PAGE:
A transponder is a device that receives signals and automatically transmits a response. It is used in communication and satellite technology.

iiSatellite-Aided Search and Rescue (SAS&R): The satellite includes a special transponder for Search and Rescue (SAS&R) that helps relay emergency signals from beacon transmitters to search and rescue services, covering the entire globe.

Beacon transmitters send signals to indicate location, often used in emergencies to help search and rescue teams find people in distress. Beacon transmitters are crucial in emergencies, used on ships, aeroplanes, and by outdoor adventurers. They signal distress, aiding rescuers in locating individuals in challenging environments.

iii. 6-Channel Imager (IMAGER): The satellite creates versatile images and figures out wind patterns by observing clouds and moisture in the air. It can capture details as small as 4.0 km in infrared, 1.0 km in visible or shortwave infrared (VIS /SWIR) channels, and 8.0 km in areas with water vapour.

Imagine the satellite like a super powerful camera in the sky. It can take different types of pictures. For heat-related images (infrared), it can see details up to 4 kilometres wide. For normal light or slightly beyond what our eyes can see (visible/shortwave infrared), it can see details as small as 1 kilometre wide. And for areas with lots of moisture in the air, it can see details that are 8 kilometres wide. 

iv. 19-channel Sounder (SOUNDER): The satellite measures temperature and humidity using 19 channels. One of these channels can see in visible light, just like our eyes. It can pick up details from as far as 10 kilometres away, helping to understand weather conditions.

“Sounding” in meteorology refers to measuring and analysing various atmospheric parameters, such as temperature, wind speed and humidity at different altitudes. This is typically done using instruments on weather balloons, satellites, or radar to create a vertical atmosphere profile, which is crucial for weather forecasting and studying climate patterns.


I-2K: Trusted Satellite Framework

The term “reliable I-2k bus platform” refers to a specific model or design of a satellite’s core structure developed by ISRO (Indian Space Research Organisation). In simpler terms, think of a satellite as a bus (vehicle) in space. The “I-2k bus platform” is like a vehicle’s chassis or base frame, attached to various components and instruments.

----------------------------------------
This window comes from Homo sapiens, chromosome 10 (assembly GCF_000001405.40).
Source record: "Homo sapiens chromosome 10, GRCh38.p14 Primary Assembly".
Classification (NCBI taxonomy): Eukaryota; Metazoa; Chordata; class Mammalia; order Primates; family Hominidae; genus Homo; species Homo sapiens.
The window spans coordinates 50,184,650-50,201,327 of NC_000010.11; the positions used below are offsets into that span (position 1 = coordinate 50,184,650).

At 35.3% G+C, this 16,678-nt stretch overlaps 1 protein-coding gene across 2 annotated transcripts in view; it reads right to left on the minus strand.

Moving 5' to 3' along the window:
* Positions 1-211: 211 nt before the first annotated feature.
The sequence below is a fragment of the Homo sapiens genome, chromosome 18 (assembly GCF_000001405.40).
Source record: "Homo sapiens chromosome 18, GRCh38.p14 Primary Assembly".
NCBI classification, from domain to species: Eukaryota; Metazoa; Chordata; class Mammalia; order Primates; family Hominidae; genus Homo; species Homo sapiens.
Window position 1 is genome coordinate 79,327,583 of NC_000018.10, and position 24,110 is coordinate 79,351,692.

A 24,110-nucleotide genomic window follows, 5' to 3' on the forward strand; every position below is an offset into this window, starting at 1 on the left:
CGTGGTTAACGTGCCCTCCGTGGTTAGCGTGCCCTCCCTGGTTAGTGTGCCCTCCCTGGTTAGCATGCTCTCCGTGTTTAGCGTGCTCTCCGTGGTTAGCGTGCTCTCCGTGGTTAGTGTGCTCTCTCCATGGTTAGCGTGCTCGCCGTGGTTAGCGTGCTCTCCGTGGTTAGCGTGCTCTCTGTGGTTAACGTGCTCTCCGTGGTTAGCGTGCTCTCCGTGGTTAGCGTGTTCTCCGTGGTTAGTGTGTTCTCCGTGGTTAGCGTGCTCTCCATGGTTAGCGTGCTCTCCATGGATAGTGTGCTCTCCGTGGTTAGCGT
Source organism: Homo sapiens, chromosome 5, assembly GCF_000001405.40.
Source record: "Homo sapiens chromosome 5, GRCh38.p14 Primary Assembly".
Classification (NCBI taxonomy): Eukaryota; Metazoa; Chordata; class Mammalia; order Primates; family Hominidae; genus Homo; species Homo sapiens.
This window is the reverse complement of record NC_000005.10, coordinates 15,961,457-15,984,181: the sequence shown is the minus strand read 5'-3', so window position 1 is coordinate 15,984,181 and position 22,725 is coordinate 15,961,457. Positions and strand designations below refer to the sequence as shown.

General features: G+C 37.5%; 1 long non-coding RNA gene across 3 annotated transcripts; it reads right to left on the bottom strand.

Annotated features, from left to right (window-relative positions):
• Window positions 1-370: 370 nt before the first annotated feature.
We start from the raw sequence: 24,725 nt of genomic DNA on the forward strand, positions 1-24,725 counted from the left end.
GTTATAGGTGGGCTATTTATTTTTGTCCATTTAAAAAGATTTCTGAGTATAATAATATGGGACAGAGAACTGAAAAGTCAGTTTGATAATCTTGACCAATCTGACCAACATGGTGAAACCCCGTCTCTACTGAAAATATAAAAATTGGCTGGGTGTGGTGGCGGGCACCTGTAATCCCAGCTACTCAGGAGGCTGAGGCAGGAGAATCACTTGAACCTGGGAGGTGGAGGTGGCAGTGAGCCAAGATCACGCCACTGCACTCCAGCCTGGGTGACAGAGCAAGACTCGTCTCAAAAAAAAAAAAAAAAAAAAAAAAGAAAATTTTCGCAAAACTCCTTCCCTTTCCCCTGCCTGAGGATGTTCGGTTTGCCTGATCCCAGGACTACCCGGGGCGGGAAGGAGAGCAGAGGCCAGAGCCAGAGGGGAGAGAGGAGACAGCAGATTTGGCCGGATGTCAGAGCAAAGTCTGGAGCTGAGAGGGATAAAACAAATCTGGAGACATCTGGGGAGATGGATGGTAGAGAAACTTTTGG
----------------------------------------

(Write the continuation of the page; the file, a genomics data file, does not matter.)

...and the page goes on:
“I-2k” stands for “Indian 2000 kg” class, indicating that this platform is designed to support satellites weighing up to 2000 kilograms. The term “reliable” highlights that this design has been tested and proven to work well in previous space missions. It’s like saying a car model is reliable because it has been used many times and has a good performance and safety track record. 

In the context of the satellite funded by the Ministry of Earth Science (MoES), using the I-2k bus platform means the satellite is built on a dependable and well-tested base, ensuring it can carry out its mission effectively in space.

Geostationary or Geosynchronous Orbit (GEO)

In a Geostationary Orbit (GEO), the distance from the satellite to the Earth’s surface remains relatively constant. However, at the highest and lowest points of the orbit, there can be slight variations in the distance due to the elliptical shape of the orbit. Typically, the distance at the highest point (apogee) of the GEO orbit is around 42,164 kilometres (26,199 miles), while the distance at the lowest point (perigee) is approximately 35,786 kilometres (22,236 miles).

GSLV F14 Rocket 

GSLV F14 is a rocket that belongs to the GSLV MK II (Geosynchronous Satellite Launch Vehicle Mark II) family, developed by the Indian Space Research Organisation (ISRO). GSLV rockets are designed to launch satellites into geostationary transfer orbits, which are orbits around the Earth that have a period of one day. GSLV F14 is the 14th flight of the GSLV and is expected to launch in February 2024. It will transport the INSAT-3DS satellite, which serves dedicated weather forecasting purposes.